5 November 2018 – a pile of feathers and fruits

In a corner of the main north entrance to the Noble Research Center, I encountered this mystery today:

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And I’m all like:

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So let’s get to work on this.

First, this wasn’t here on Nov. 3 (Saturday), I did not check yesterday (Sunday), and when I found it today (Monday, the 5th) it had already been scavenged. I count examples like these as scavenging/removal on day 0.

Okay, so there’s a feather pile and a fruit pile. The fruit pile is on top of the feathers. The fruits show no signs of digestion, other than some of them having been opened and the pits are exposed. There is a single large pit inside a small fruit that is round and black with a highly glossy finish.

After much reading, comparing, consulting, etc., I’m pretty well convinced that these are chokecherries, Prunus virginiana.

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Paul Wray photo, Iowa State University

My guess? I think our bird gorged itself on chokecherries before undertaking a migratory flight that, sadly, ended at a stupid window. The scavenger burst the bulging crop of this poor bird but had no interest in the fruits (in turn, feeding my opinion on the scavenger). So the remnants of this event are a pile of feathers and a pile of chokecherries.

Ah yes – the scavenger!

Well, we know that on campus we have skunks, foxes, opossums, raccoons, and feral cats as the most likely scavengers. The most likely of those to turn up its nose at a pile of chokecherries? I’d say cat. A cat scavenger would also be pretty well supported by the clean shearing of the flight feathers from the wings, visible here:

So what’s the bird? Well it’s clearly a meadowlark, but whether Eastern or Western takes some additional work. As with the fruits, I’ve spent a lot of time reading, consulting, and comparing. Perhaps the best resource for this task was a blog post from Kevin McGowan ca. 2000. (I also couldn’t get the USFWS Feather Atlas to load.)

Everyone knows that Western Meadowlark shows a yellow malar and in Eastern Meadowlark this is whitish. Without the bird’s head this character was of no use to me, however. In fact, there were just three feathers in the pile showing any yellow at all. Two other character differences are more relevant. First, both species have white outer tail feathers, but on Eastern the outer two are fully white and the third is mostly white. On Western the white is less extensive and even the outermost feather isn’t always fully white. In addition, Western looks paler overall than does Eastern, with the pattern on its tail and in the folded wings over the back appearing lighter brown/gray with blackish stripes. On Eastern, those same areas are darker brown with thicker blackish stripes often joined at the center of the feather creating a fern-like shape instead of distinct stripes. What do you think of these?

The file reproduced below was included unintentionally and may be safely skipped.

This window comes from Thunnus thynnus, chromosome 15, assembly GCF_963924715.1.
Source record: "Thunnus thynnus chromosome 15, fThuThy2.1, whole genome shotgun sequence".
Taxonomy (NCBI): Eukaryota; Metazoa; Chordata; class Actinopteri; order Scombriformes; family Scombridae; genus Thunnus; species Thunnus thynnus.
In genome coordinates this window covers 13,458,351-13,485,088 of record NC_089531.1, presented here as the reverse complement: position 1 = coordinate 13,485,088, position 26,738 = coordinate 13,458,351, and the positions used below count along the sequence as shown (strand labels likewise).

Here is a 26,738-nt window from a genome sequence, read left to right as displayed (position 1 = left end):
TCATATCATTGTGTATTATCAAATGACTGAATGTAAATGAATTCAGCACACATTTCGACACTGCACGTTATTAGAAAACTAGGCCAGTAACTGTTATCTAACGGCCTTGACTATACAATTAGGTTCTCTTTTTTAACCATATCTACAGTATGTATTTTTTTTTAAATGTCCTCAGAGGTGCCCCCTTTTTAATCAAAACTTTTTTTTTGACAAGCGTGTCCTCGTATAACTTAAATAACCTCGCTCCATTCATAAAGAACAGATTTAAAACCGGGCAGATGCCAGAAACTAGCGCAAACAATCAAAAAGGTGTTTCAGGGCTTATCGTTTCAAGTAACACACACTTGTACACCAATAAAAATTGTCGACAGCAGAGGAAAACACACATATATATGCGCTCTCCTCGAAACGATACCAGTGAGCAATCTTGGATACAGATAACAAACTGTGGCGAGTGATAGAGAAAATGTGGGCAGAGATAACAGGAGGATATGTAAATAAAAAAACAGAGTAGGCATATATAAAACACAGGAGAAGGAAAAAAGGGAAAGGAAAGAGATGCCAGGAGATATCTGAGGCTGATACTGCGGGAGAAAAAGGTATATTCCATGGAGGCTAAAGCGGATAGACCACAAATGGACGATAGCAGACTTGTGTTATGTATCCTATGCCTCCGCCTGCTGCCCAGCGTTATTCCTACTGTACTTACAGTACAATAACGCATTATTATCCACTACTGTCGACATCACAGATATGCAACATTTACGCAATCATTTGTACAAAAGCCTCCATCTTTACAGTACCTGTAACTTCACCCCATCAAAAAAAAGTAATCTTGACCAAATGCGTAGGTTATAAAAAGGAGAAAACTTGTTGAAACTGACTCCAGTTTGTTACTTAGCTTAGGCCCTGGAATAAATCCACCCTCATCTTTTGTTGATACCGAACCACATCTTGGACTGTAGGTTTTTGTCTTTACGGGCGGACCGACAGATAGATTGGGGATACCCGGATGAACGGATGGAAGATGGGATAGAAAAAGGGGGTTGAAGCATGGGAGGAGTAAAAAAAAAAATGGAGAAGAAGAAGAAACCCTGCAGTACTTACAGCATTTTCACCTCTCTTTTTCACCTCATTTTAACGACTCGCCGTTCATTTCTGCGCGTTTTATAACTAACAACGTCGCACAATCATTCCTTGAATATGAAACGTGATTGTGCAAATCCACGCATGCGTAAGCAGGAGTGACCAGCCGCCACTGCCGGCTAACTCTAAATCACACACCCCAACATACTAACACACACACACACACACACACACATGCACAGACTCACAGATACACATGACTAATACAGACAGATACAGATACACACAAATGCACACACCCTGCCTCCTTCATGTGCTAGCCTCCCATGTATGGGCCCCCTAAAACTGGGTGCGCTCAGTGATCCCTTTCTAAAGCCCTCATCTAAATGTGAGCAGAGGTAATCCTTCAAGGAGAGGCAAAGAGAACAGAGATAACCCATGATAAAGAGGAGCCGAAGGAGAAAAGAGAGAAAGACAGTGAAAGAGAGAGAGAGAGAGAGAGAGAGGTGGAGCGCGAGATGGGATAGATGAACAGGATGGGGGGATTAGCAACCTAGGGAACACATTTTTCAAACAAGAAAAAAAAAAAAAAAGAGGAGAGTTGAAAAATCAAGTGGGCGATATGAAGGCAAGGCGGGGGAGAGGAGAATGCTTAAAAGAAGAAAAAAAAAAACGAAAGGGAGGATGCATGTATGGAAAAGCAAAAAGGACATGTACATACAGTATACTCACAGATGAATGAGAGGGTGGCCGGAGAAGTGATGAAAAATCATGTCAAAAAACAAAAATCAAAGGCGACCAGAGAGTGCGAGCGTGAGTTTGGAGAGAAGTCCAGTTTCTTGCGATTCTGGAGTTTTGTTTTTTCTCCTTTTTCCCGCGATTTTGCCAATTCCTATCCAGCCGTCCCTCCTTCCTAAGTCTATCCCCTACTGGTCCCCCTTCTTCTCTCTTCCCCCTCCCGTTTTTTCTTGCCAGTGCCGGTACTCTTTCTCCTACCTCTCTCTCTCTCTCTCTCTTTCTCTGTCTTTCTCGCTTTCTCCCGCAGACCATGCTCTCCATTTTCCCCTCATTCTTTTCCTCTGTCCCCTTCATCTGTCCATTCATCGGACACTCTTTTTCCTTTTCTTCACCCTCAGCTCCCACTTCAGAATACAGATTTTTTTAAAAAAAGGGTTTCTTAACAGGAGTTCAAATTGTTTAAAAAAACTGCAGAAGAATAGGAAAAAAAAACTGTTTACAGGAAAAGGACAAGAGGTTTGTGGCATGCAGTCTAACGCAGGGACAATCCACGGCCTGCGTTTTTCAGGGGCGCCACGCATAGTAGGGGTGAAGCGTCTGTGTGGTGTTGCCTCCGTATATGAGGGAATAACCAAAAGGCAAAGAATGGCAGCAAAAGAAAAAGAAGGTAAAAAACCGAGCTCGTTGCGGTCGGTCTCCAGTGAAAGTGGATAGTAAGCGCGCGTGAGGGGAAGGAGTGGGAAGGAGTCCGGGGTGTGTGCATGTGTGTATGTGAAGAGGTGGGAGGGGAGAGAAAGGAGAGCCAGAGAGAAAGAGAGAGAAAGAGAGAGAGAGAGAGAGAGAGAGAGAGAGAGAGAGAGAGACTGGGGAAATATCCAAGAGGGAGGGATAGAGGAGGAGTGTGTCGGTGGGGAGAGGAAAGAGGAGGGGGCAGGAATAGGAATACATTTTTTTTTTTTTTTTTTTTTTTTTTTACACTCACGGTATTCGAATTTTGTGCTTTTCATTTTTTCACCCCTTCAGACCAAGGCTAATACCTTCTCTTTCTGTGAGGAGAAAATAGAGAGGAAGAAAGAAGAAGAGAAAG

I’m leaning toward Western Meadowlark as the original owner of these feathers.

So I’m reporting today a pile of feathers that I think was Western Meadowlark, scavenged by a mammal I think was a cat, and that the cat showed no interest in what I think was a pile of chokecherries in what I think was the crop of the meadowlark.

Challenges, thoughts, etc? I welcome any and all!

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10 July 2017 – Eastern Meadowlark

Monday dawned bright but soon turned sombre when I encountered the study’s first meadowlark (61st species; presumably Eastern) at the northeastern alcove. Worse, it was a baby: HY-U.  Worse still: it was alive but mortally wounded and suffering greatly.  It was having spasms, was unable to hold its head up, panting heavily, and bleeding through its bill, which was bent at the tip from the collision.

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This is the reality of the catastrophic but not immediately fatal injuries that millions of birds endure every year. For those of us who dedicate our time to count them, we must be prepared to come face-to-face with some of our favorite creatures sometimes in the throes of a horrible and painful death.  Sometimes we are even faced with the decision to intervene and usher in a more swift and merciful death than the one being endured. So that’s how my Monday morning began: euthanasia via thoracic compression of a baby meadowlark enduring unimaginable pain and fear.

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The meadowlark did not recover from its window collision today, and I’m not sure I will either.

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